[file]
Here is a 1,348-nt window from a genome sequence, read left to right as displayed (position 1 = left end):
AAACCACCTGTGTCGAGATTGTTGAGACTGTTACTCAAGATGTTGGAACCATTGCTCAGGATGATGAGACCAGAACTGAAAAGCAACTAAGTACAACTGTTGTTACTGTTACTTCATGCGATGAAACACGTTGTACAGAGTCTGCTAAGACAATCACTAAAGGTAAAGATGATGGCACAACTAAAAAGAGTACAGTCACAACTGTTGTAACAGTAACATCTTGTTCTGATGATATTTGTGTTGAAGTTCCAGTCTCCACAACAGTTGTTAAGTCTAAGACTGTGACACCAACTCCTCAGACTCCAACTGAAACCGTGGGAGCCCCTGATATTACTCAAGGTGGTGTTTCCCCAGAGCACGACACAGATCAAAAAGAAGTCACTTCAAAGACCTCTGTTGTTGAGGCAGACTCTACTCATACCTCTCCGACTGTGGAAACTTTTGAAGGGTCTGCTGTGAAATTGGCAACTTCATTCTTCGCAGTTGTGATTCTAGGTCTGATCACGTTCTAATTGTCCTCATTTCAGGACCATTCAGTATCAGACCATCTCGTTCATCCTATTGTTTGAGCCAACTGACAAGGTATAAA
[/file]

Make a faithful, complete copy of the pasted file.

Here is a 1,348-nt window from a genome sequence, read left to right as displayed (position 1 = left end):
AAACCACCTGTGTCGAGATTGTTGAGACTGTTACTCAAGATGTTGGAACCATTGCTCAGGATGATGAGACCAGAACTGAAAAGCAACTAAGTACAACTGTTGTTACTGTTACTTCATGCGATGAAACACGTTGTACAGAGTCTGCTAAGACAATCACTAAAGGTAAAGATGATGGCACAACTAAAAAGAGTACAGTCACAACTGTTGTAACAGTAACATCTTGTTCTGATGATATTTGTGTTGAAGTTCCAGTCTCCACAACAGTTGTTAAGTCTAAGACTGTGACACCAACTCCTCAGACTCCAACTGAAACCGTGGGAGCCCCTGATATTACTCAAGGTGGTGTTTCCCCAGAGCACGACACAGATCAAAAAGAAGTCACTTCAAAGACCTCTGTTGTTGAGGCAGACTCTACTCATACCTCTCCGACTGTGGAAACTTTTGAAGGGTCTGCTGTGAAATTGGCAACTTCATTCTTCGCAGTTGTGATTCTAGGTCTGATCACGTTCTAATTGTCCTCATTTCAGGACCATTCAGTATCAGACCATCTCGTTCATCCTATTGTTTGAGCCAACTGACAAGGTATAAA